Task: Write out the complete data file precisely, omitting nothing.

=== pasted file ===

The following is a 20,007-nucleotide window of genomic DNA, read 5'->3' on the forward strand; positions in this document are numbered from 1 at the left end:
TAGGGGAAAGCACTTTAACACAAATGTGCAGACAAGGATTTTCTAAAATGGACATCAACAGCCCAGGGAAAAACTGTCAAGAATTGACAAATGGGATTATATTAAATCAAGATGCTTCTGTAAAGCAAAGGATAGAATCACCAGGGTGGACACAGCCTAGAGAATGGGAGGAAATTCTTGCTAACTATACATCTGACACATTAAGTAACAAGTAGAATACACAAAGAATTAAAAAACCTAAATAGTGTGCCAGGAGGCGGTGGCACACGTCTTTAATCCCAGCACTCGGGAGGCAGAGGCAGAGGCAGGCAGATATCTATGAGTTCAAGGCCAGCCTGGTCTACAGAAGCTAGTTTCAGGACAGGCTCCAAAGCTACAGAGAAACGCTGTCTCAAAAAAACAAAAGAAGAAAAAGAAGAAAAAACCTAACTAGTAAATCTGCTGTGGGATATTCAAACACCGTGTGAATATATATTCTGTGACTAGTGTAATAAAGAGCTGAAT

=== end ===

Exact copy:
The following is a 20,007-nucleotide window of genomic DNA, read 5'->3' on the forward strand; positions in this document are numbered from 1 at the left end:
TAGGGGAAAGCACTTTAACACAAATGTGCAGACAAGGATTTTCTAAAATGGACATCAACAGCCCAGGGAAAAACTGTCAAGAATTGACAAATGGGATTATATTAAATCAAGATGCTTCTGTAAAGCAAAGGATAGAATCACCAGGGTGGACACAGCCTAGAGAATGGGAGGAAATTCTTGCTAACTATACATCTGACACATTAAGTAACAAGTAGAATACACAAAGAATTAAAAAACCTAAATAGTGTGCCAGGAGGCGGTGGCACACGTCTTTAATCCCAGCACTCGGGAGGCAGAGGCAGAGGCAGGCAGATATCTATGAGTTCAAGGCCAGCCTGGTCTACAGAAGCTAGTTTCAGGACAGGCTCCAAAGCTACAGAGAAACGCTGTCTCAAAAAAACAAAAGAAGAAAAAGAAGAAAAAACCTAACTAGTAAATCTGCTGTGGGATATTCAAACACCGTGTGAATATATATTCTGTGACTAGTGTAATAAAGAGCTGAAT